Rainbow in the dark

Master of ceremonies Himanshu Kumar Suri, also known as Heems, raps as a member of alternative hip-hop group Das Racist, in front of a crowd of about 250 people. The Ithaca College Bureau of Concerts sponsored the show Friday in Emerson Suites.

Shawn Steiner/the ithacan

blog week of


Sweet tooth blog gives ideas to bakers all over internet

Kate lets it all hang out

Do you love sweets but always run out of new ideas for things to bake? The blog “Sweet Tooth” offers fun and creative ideas for bakers everywhere. Blogger Erica’s latest post features a recipe called “My Teeth in Chocolate,” which concocts chocolate teeth. Just get a teeth mold from a local baking shop, fill it with chocolate and pink candy melts and put it in the freezer. Sweet Tooth has been featured on baking blogs Food Gawker and Tasty Kitchen. Her treats are definitely designed for you to sink your teeth into! — Jackie Eisenberg


celebrity SCOOPS!

Hi-Call gloves shield cold Hands from freezing calls

The iPhone has yet another new accessory. The Italian company hi-Fun created Hi-Call Gloves. They look like ordinary gloves, yet one glove serves as a handy talking device for your digits during those freezing winter phone calls. The thumb is the receiver and the pinky is the microphone, so if you’ve ever pretended to talk on the phone, this invention offers that for real. It hooks up to the smart phone’s blue-tooth capability with the glove’s own component at the base of the glove — up to 40 feet away. The battery even lasts up to 10 days on standby and 20 hours while talking. That’s pretty handy! — Jackie Eisenberg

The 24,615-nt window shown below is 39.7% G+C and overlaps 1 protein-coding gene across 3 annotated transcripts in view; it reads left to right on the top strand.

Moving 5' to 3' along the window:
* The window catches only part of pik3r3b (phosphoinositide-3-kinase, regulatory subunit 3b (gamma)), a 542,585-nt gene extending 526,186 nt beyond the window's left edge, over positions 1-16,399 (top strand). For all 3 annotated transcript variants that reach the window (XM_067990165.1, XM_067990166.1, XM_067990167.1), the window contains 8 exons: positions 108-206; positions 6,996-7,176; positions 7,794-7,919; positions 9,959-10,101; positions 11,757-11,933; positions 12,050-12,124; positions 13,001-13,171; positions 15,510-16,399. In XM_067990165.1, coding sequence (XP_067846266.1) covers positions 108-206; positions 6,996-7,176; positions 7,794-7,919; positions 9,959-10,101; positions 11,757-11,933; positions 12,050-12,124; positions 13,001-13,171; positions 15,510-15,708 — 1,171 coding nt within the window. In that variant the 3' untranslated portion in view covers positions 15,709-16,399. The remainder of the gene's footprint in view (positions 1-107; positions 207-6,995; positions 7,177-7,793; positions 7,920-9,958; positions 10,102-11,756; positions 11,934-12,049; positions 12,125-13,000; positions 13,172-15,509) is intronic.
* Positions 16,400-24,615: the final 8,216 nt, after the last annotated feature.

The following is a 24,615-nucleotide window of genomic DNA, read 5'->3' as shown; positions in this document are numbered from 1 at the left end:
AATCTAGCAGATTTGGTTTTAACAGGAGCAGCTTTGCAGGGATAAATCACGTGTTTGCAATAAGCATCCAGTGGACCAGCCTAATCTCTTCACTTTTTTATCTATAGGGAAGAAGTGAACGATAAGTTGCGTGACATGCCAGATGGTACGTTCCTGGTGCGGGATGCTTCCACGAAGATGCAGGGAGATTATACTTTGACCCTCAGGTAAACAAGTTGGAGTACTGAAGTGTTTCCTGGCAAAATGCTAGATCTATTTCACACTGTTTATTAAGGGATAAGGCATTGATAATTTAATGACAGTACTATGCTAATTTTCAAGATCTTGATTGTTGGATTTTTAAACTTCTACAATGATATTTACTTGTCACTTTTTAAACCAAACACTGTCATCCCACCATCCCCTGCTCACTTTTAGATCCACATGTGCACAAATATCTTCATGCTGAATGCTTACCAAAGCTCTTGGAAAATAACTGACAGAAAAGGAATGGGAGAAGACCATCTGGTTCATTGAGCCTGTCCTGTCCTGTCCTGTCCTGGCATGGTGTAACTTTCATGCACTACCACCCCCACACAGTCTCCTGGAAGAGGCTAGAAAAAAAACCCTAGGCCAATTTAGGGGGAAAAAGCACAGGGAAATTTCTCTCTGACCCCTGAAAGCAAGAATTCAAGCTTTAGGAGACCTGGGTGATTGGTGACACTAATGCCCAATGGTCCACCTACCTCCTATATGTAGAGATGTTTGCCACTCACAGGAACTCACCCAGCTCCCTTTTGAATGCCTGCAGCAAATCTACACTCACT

quoteunquote “I don’t have many talents: I’m not a good cook, I can’t clean and I can’t sew. The only thing I can do well is shoot a bow ... which will never come in handy.” — Actress Jennifer Lawrence discusses her dancing in “Silver Linings Playbook.”

As more and more topless photos of a sunbathing Kate Middleton are released to the public, Queen Elizabeth II, along with Duke William and the aforementioned Duchess, are keeping mum on the controversy. Instead, William tried to make light of the faux pas, telling Closer Magazine, “Girls don’t have the same wardrobe malfunctions as men do; I hope I don’t have any wardrobe malfunctions.” Though the topless photos have circulated the media, a St. James Palace source told People Magazine, “Their royal highnesses will not allow this story in any way to dampen that heartfelt and genuine enthusiasm.” Is that good PR or what?

— Benjii Maust


Th ursday, Septem be r 20, 2012

The I th a c a n 1 5

Artful foundations

Local entrepreneurs win retail space to sell eco-friendly merchandise By Jillian Kaplan staff writer